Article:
Saturday 18 September 2021, 10am to 5pm.
Pallington, Dorchester, Dorset DT2 8QU.
Book your tickets HERE
Tree Benefit Day at Sculpture by the Lakes
Multi-award-winning sculpture park, garden and wildlife haven Sculpture by the Lakes in Dorset is hosting a day to raise funds for an international tree society helping to protect and preserve rare trees around the world.
The event, in support of the International Dendrology Society (IDS), is on Saturday 18th September 2021, and will be open to both members and non-members, with 50% of the £12.50 entry fee, which must be booked online, donated to the IDS.
Sculpture by the Lakes, described as one of the beautiful and unique sculpture parks in the UK, is set across 26 acres near Dorchester, alongside Dorset's SSSI (Site of Special Scientific Interest) River Frome, with three large lakes, several small ponds, spring-fed streams and meandering woodland paths, as well as more formal gardens and a quarter acre kitchen garden.
Opened first in 2011, the sculpture park was created by sculptor Simon Gudgeon and his horticulturist wife, Monique. Starting with a completely blank canvas, the couple have planted over 4,500 trees, shrubs, and perennials, placing sculptures and creating art installations among the trees and planted areas.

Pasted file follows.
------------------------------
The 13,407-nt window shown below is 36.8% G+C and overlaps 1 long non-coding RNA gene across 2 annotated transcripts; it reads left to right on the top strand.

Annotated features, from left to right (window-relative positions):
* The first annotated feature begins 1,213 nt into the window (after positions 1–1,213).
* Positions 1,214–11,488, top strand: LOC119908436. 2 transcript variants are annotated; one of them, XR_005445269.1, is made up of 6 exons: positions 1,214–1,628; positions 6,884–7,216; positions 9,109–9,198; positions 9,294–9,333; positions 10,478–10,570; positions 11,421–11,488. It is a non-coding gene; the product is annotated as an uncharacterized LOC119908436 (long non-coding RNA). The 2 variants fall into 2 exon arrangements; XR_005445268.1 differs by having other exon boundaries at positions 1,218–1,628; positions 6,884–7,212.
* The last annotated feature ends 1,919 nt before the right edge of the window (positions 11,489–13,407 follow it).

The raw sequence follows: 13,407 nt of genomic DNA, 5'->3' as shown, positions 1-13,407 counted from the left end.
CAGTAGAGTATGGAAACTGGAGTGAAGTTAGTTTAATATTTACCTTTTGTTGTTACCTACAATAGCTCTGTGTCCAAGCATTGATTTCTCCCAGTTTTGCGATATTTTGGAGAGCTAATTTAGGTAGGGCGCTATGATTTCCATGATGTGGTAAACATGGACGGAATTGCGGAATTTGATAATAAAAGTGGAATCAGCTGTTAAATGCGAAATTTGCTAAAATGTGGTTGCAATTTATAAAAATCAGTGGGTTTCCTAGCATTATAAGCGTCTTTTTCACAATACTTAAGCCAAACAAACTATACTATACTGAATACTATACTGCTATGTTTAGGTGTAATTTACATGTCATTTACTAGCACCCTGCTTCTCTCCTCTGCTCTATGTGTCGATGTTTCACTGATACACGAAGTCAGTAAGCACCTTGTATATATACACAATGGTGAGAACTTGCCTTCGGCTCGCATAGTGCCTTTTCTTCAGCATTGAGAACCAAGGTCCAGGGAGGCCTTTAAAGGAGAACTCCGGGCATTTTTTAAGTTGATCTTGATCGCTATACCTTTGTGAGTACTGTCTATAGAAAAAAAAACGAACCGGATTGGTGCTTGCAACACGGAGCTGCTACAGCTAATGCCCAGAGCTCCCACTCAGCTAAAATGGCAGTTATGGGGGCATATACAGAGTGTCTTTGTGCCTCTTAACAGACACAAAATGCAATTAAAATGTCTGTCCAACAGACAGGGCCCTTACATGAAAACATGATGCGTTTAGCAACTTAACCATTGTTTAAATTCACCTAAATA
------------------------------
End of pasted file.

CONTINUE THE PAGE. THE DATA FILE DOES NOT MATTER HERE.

“I am a keen supporter of the IDS and its fantastic work around the world. Preserving trees and shrub species that are now sadly under threat is something I think carefully about in my own planting here.
“Since we moved here in 2007, we have constantly added new trees and woody plants to extend the range of the gardens and improve biodiversity. The gardens are still evolving and many areas are yet to show their full glory, but already it has come alive with rich and diverse habitats teeming with animal and bird life.”
New trees include the highly endangered Paulownia kawakamii from Taiwan, Betula megrelica - known to grow only in one or two locations in the Caucasus mountains in Georgia - as well as the rare Japanese spruce Picea koyamae, several Aesculus species including A. wilsonii, A. pavia and A. assamica, and many others. The park is also applying to hold the National Collection of Forsythia.